There was a row of low stepping-stones across one end of the street, a measured yard apart. Even after I got so I could steer pretty fairly I was so afraid of those stones that I always hit them. They gave me the worst falls I ever got in that street, except those which I got from dogs. I have seen it stated that no expert is quick enough to run over a dog; that a dog is always able to skip out of his way. I think that that may be true; but I think that the reason he couldn’t run over the dog was because he was trying to. I did not try to run over any dog. But I ran over every dog that came along. I think it makes a great deal of difference. If you try to run over the dog he knows how to calculate, but if you are trying to miss him he does not know how to calculate, and is liable to jump the wrong way every time. It was always so in my experience. Even when I could not hit a wagon I could hit a dog that came to see me practise. They all liked to see me practise, and they all came, for there was very little going on in our neighborhood to entertain a dog.
He conquered, measurably, that old, discouraging thing, and he and Twichell would go on excursions, sometimes as far as Wethersfield or to the tower. It was a pleasant change, at least it was an interesting one; but bicycling on the high wheel was never a popular diversion with Mark Twain, and his enthusiasm in the sport had died before the “safety” came along.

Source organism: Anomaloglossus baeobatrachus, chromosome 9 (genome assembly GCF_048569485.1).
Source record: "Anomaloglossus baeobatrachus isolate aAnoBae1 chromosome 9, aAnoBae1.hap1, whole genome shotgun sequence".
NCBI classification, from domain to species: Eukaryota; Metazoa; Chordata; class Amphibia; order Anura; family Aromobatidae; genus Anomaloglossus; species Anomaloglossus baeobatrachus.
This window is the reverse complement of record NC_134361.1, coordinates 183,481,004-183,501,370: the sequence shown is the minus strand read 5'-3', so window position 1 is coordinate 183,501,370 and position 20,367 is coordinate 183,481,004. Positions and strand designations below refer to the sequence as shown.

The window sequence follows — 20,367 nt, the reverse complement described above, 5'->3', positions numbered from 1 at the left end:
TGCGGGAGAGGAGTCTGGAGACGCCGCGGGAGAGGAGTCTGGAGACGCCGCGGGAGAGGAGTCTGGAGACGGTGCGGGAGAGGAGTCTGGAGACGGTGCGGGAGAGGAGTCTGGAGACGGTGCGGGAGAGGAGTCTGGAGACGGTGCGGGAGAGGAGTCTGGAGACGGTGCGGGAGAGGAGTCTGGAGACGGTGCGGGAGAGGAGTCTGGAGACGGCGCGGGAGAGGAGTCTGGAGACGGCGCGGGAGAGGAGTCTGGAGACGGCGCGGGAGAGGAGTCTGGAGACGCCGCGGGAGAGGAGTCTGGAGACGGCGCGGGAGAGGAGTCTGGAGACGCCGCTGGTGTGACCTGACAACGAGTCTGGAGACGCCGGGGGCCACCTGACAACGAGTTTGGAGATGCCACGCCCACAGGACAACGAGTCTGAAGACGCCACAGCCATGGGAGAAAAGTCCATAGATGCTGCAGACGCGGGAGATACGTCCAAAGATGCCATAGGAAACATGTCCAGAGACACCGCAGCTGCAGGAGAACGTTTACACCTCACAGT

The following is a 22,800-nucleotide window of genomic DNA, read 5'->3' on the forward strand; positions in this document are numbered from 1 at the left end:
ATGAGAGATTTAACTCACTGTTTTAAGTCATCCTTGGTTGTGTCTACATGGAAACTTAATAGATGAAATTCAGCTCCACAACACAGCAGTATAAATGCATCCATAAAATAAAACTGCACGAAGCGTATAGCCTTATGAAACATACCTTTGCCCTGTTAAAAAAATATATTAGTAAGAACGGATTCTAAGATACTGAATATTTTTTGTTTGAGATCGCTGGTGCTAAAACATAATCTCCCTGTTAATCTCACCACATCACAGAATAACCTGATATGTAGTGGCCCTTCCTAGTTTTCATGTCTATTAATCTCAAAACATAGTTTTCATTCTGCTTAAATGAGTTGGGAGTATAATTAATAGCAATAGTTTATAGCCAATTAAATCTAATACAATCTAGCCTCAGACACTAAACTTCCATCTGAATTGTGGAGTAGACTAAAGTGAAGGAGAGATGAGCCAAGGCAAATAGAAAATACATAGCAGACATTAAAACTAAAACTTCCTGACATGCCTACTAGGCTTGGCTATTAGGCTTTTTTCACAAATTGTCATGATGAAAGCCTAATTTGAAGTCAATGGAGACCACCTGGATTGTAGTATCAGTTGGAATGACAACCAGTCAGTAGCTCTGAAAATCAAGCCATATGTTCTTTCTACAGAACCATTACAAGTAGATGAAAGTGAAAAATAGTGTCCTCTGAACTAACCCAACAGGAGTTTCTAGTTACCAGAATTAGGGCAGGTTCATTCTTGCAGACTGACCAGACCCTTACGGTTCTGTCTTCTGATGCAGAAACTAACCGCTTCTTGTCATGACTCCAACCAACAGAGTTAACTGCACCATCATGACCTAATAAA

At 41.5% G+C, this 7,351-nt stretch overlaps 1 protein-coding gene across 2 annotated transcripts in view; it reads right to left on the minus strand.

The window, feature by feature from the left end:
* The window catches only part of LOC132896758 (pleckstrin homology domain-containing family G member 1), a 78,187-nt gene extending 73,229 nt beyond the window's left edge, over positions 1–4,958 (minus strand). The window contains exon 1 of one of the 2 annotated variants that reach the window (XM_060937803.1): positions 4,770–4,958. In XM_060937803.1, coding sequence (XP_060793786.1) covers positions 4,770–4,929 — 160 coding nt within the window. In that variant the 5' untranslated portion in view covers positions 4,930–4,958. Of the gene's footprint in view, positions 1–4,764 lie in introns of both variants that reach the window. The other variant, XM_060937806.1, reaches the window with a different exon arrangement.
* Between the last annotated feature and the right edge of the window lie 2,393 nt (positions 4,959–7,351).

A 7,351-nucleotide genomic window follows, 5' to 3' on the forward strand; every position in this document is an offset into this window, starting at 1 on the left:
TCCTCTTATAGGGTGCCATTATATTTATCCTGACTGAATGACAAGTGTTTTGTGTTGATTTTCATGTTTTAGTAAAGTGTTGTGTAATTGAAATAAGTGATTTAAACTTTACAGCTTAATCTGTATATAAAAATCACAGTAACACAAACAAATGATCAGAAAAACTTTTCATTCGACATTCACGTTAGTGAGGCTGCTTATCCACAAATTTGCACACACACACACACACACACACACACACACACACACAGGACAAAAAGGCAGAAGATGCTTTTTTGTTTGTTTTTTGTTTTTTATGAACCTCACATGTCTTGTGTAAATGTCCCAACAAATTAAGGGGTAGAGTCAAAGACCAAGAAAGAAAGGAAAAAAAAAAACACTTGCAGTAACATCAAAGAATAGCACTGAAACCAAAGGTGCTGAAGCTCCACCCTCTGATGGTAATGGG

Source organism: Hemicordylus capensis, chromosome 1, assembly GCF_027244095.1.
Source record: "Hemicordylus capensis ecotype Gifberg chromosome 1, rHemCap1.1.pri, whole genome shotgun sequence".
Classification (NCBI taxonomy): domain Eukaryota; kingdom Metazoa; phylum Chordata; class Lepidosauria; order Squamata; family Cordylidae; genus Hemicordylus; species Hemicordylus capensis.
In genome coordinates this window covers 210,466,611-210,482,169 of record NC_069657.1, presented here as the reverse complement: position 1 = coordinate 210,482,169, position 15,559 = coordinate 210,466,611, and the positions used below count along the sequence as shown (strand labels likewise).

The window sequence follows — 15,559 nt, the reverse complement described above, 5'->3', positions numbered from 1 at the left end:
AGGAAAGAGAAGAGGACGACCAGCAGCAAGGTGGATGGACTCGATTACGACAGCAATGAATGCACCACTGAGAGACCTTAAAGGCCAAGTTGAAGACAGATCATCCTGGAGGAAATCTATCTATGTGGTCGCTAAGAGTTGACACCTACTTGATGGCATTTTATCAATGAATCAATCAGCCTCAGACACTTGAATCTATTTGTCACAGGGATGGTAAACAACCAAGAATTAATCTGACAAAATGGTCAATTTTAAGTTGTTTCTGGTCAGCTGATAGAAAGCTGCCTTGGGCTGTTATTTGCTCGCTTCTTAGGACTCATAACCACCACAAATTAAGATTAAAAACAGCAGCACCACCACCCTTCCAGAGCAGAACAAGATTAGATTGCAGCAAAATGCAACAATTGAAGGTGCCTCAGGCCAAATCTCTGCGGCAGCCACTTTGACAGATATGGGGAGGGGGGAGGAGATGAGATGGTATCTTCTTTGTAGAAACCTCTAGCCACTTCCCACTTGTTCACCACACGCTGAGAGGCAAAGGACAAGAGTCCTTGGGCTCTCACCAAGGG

He had his machine sent out to Elmira, but there were too many hills in Chemung County, and after one brief excursion he came in, limping and pushing his wheel, and did not try it again.
To return to Cable. When the 1st of April (1884) approached he concluded it would be a good time to pay off his debt of gratitude for his recent entertainment in the Clemens’s home. He went to work at it systematically. He had a “private and confidential” circular letter printed, and he mailed it to one hundred and fifty of Mark Twain’s literary friends in Boston, Hartford, Springfield, New York, Brooklyn, Washington, and elsewhere, suggesting that they write to him, so that their letters would reach him simultaneously April 1st, asking for his autograph. No stamps or cards were to be inclosed for reply, and it was requested that “no stranger to Mr. Clemens and no minor” should take part. Mrs. Clemens was let into the secret, so that she would see to it that her husband did not reject his mail or commit it to the flames unopened.